Vacant lots, so often seen as neighborhood blight, have the potential to be a key element of community revitalization. As manufacturing cities reinvent themselves after decades of lost jobs and population, abundant vacant land resources and interest in green infrastructure are expanding opportunities for community and environmental resilience. Vacant to Vibrant: Creating Successful Green Infrastructure Networks (Island Press, 2019) explains how inexpensive green infrastructure projects can reduce stormwater runoff and pollution, and provide neighborhood amenities, especially in areas with little or no access to existing green space. Sandra Albro offers practical insights through her experience leading the five-year Vacant to Vibrant project, which piloted the creation of green infrastructure networks in Gary, Indiana; Cleveland, Ohio; and Buffalo, New York. Vacant to Vibrant provides a point of comparison among the three cities as they adapt old systems to new, green technology. An overview of the larger economic and social dynamics in play throughout the Rust Belt region establishes context for the promise of green infrastructure. Albro then offers lessons learned from the Vacant to Vibrant project, including planning, design, community engagement, implementation, and maintenance successes and challenges. 

interview at New Books Network
Pedestrian Modern: Shopping and American Architecture, 1925-1956

Most of us have been to strip malls–lines of shops fronted by acres of parking–and most of us have been to closed malls–massive buildings full of shops and surrounded by acres of parking. Fewer of us have been to open malls: small parks ringed by shops with parking carefully tucked out of sight. That’s because open malls–once numerous–have largely disappeared, having been replaced by strip malls, closed malls and, more recently, big-box stores. As David Smiley points out in his wonderfully researched and beautifully illustrated book Pedestrian Modern: Shopping and American Architecture, 1925-1956 (University of Minnesota Press, 2013), the open mall was a response to a number of macro-historical, mid-twentieth century forces: the explosion of car culture, the decline of urban centers, the rise of suburbs, and, of course, mass consumerism. But he also shows that the open mall wasn’t just an banal machine for selling; it was a canvas upon which Modernist architects could create a uniquely American kind of Modernist architecture. The strip mall, the closed mall, and the big-box store may be artless, but the mid-century open mall certainly was not. It had style, as the many wonderful images in David’s book show. Interestingly, the open mall is making a comeback. I visited one outside Hartford, Connecticut. Alas, it has none of the Modernist elements that made the original open malls so interesting. To me, it looked like a closed mall turned inside out.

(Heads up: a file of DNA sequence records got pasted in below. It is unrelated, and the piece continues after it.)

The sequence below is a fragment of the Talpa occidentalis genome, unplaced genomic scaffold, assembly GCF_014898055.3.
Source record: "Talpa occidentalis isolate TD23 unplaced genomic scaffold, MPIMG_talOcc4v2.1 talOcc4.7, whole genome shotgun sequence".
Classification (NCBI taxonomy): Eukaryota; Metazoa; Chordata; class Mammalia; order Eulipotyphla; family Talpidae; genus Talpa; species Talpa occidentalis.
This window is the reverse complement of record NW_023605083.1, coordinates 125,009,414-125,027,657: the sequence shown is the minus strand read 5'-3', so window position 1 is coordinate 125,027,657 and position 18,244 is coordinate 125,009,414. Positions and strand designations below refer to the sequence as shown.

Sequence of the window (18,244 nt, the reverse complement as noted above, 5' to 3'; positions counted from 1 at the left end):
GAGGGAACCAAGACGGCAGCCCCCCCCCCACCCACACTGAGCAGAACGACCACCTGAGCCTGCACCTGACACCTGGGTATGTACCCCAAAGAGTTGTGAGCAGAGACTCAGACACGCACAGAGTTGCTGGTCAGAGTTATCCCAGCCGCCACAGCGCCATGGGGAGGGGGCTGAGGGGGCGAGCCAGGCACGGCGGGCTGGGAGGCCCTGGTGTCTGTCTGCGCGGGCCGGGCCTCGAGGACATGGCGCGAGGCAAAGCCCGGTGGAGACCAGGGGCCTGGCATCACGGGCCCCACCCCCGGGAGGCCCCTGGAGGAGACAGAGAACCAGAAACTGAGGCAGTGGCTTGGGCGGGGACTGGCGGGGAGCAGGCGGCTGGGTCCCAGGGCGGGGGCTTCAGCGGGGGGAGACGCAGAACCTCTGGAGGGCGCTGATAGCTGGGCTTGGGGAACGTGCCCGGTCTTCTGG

interview at New Books Network

Learn about the social and economic implications of the supermarket on this week’s episode of A Taste of the Past. Linda Pelaccio talks with University of Minnesota History Professor Dr. Tracey Deutsch about “building a housewives’ paradise.” Tune into this program to learn about the inception of the supermarket as an American institution in the 1930s. Find out how supermarkets aimed to appeal to women through their interior design, layout, and overall aesthetic. How did local food pricing regulations cause some grocery stores to fail, and others to thrive? Tune into this episode to learn how issues of gender, class, and race are tied up in the success of the American supermarket.

“The very first supermarkets did feature super low prices… They were hugely popular, but then many of them went out of business. If you cut your prices too low, you’re not going to be able to stay in business!” [11:10]

“Having predictable sales became more important to these larger stores.” [26:15]

 Dr. Tracey Deutsch on A Taste of the Past

Housewives’ Paradise: History of Supermarkets

On paper, things look fine. Sam Dennon recently inherited significant wealth from his uncle. As a respected architect, Sam spends his days thinking about the family needs and rich lives of his clients. But privately? Even his enduring love of amateur astronomy is on the wane. Sam has built a sustainable-architecture display home for himself but hasn’t yet moved into it, preferring to sleep in his cocoon of a campervan. Although they never announced it publicly, Sam’s wife and business partner ended their marriage years ago due to lack of intimacy, leaving Sam with the sense he is irreparably broken.

Now his beloved uncle has died. An intensifying fear manifests as health anxiety, with night terrors from a half-remembered early childhood event. To assuage the loneliness, Sam embarks on a Personal Happiness Project:

1. Get a pet dog

2. Find a friend. Just one. Not too intense.




error: Content is protected